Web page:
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Find the right balance for wellness incentives
A fun, fair approach is best
Incentives for wellness program participation is becoming more common, but "it can be challenging to settle on the optimal design," according to Daniel Buckalew, a health coaching program manager for Minneapolis-based Ceridian, a global business services company.
"Some corporate leaders feel they shouldn't have to pay people to practice a healthy lifestyle, even though they understand the impact unhealthy employees can have on the bottom line," says Buckalew. "This opinion is understandable, but it would be shortsighted to ignore incentive programs altogether."
Incentives can increase utilization of available programs and services, says Buckalew, adding that they have not typically been proven to directly improve health outcomes.
However, you must get adequate utilization and engagement before you can get the desired return on investment, he adds. "This is where incentives come in," says Buckalew. He recommends these approaches:
Don't offer only low-value incentives.
"Incentive plans that only provide low-value rewards, such as T-shirts and water bottles, don't dramatically increase participation," says Buckalew. "Incentives must be of a certain value to have a significant impact."
The potential for total annual rewards in amounts of $100 or more, "is much more successful in driving higher engagement," he says.
Carefully consider the perceived fairness of the incentive being offered.
"Some employees may view it as unfair if they don't feel there is an equal opportunity to earn the incentive," says Buckalew.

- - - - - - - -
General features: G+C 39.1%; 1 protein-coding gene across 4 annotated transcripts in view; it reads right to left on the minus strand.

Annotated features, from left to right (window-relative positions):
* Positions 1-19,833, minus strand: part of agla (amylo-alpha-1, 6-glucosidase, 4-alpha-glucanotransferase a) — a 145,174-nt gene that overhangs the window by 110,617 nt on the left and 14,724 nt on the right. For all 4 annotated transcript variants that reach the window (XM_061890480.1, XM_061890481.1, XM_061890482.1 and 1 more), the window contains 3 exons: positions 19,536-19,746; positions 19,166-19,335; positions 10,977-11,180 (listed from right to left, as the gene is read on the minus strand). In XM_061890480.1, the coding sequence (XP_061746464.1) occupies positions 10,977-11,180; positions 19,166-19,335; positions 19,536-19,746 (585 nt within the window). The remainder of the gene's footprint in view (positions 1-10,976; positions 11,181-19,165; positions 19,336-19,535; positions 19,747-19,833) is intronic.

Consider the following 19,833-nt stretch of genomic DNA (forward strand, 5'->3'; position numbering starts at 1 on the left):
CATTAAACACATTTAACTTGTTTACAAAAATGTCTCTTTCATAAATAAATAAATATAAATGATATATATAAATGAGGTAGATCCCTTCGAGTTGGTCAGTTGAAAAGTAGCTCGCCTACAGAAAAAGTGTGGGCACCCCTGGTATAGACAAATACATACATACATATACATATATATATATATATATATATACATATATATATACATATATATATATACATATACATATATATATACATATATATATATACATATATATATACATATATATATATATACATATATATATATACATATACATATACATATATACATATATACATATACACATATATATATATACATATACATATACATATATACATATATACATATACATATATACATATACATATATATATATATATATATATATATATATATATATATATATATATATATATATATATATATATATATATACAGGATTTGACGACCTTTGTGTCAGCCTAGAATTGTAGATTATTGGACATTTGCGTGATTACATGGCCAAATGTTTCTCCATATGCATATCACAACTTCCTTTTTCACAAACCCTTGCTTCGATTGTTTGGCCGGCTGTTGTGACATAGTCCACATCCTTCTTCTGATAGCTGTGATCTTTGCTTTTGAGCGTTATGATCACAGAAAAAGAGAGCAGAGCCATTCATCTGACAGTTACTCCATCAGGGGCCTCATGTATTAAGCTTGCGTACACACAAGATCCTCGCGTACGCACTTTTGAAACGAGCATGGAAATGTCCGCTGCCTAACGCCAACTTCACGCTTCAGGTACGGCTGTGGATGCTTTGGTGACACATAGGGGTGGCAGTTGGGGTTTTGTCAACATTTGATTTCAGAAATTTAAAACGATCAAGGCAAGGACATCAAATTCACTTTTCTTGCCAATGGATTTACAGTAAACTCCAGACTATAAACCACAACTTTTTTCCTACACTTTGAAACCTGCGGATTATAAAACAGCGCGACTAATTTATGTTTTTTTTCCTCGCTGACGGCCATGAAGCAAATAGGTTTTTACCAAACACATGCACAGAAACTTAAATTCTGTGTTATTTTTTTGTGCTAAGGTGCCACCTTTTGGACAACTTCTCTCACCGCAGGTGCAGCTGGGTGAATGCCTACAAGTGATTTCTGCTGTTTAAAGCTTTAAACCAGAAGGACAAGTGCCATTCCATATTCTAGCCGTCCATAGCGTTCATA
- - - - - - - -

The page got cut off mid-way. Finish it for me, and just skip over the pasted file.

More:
For instance, a program mimicking "The Biggest Loser" with a higher-value reward needs to consider those who are already at an optimal weight, he explains, and therefore don't have an opportunity for that reward.
Hold competitions between departments, business units, or work sites.
"This can add an element of fun, and may promote teamwork," he says.
"Featuring names and pictures of high-level participants or those individuals who achieved significant goals in company newsletters or Intranet sites, can be motivating," he says. "However, be sure to get permission, as not all employees may agree to this."
Some companies are now taking the opposite approach to incentives, says Buckalew, by implementing a surcharge on health insurance coverage for unhealthy behaviors such as smoking. Although this can be successful in motivating some employees to attempt to quit, it may have other negative impacts that aren't easily measured, he warns.
These may include distrust and negative feelings toward the employer, and decreased morale, says Buckalew. "A better approach might be to discreetly raise premiums for all, then offer sizable refunds to those who practice healthful behaviors and achieve specific outcomes," he suggests. "This approach may be considered more fair, but may take more resources to administer."
Buckalew says to consider linking participation in programs to prize drawings. The more an employee participates in an exercise, nutrition, or smoking cessation program, for example, the more chances he or she will get toward a grand prize drawing.
"Those who achieve specific goals might also get more chances than those who just participate, but don't achieve goals," he explains.
Buckalew says that above all, your incentive program design should be an integral part of the organization's health promotion strategy, and should be closely aligned with the marketing and communication plan. "This is a critical component," he says. "Without adequate utilization, even the best designed programs will not produce the outcomes or ROI desired."